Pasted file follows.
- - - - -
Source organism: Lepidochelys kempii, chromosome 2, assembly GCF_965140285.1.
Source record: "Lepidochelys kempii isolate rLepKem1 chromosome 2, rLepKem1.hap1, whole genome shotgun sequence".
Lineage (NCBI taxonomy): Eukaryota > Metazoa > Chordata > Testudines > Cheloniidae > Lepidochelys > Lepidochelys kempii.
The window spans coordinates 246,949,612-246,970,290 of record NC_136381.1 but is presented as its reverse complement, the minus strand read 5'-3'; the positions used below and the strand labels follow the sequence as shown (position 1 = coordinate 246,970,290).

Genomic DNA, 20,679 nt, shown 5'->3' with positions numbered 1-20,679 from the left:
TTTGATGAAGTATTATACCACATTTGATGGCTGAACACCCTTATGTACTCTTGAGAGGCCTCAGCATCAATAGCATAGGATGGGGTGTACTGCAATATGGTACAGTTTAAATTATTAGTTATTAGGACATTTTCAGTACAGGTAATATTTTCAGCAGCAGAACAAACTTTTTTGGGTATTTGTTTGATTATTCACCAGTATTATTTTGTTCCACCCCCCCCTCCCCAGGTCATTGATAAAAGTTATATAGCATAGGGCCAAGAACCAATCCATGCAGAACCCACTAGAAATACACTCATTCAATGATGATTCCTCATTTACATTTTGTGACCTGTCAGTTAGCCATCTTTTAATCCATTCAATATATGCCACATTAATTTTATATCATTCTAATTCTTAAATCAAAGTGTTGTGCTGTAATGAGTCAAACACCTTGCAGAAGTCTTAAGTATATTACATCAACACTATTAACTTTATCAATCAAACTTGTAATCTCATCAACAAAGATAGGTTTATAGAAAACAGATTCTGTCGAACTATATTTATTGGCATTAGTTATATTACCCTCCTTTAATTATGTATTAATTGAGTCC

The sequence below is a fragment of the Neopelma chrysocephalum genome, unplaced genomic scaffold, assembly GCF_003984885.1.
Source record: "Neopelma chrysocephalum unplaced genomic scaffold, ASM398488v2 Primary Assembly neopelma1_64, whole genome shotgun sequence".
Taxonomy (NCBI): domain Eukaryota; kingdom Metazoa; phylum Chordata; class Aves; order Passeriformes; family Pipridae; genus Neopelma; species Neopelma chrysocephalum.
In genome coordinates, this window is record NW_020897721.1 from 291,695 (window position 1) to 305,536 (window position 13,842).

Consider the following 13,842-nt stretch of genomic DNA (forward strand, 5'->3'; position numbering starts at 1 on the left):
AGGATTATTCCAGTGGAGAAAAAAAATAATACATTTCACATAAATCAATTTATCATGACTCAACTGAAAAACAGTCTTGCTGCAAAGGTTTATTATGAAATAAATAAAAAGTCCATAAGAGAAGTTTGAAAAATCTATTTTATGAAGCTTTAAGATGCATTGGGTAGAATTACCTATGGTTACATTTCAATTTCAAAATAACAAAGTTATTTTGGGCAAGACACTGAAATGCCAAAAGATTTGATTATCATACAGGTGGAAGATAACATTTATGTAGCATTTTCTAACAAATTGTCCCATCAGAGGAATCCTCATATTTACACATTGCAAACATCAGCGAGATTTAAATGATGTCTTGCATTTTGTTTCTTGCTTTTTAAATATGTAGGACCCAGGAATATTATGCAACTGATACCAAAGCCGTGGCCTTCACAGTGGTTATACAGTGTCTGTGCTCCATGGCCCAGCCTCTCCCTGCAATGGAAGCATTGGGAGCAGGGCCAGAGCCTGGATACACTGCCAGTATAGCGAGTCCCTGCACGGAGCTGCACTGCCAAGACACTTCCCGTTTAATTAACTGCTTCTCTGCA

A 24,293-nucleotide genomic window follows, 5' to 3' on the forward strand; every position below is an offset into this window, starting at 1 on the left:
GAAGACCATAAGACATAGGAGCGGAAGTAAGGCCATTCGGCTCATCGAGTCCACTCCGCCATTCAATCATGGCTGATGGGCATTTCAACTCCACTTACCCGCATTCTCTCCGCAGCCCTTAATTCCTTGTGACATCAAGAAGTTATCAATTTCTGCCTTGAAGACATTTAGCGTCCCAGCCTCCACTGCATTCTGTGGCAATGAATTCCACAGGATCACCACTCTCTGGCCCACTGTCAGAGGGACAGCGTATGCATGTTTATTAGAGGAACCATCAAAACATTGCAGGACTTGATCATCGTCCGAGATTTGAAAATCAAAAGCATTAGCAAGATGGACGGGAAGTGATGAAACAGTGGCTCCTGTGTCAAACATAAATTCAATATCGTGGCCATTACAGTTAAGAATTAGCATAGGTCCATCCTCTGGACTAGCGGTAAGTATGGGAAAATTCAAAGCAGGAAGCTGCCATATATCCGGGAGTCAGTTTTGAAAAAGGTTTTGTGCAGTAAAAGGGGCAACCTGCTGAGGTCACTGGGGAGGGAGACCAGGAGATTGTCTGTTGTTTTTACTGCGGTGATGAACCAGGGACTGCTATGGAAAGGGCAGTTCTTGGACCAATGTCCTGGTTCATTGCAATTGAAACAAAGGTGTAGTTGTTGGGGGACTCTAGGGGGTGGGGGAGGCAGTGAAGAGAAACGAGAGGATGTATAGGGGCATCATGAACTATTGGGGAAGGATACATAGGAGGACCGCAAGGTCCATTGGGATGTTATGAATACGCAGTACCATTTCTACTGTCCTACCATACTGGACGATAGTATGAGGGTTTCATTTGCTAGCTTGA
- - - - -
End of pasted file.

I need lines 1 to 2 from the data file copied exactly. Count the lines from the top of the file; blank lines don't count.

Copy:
Source organism: Lepidochelys kempii, chromosome 2, assembly GCF_965140285.1.
Source record: "Lepidochelys kempii isolate rLepKem1 chromosome 2, rLepKem1.hap1, whole genome shotgun sequence".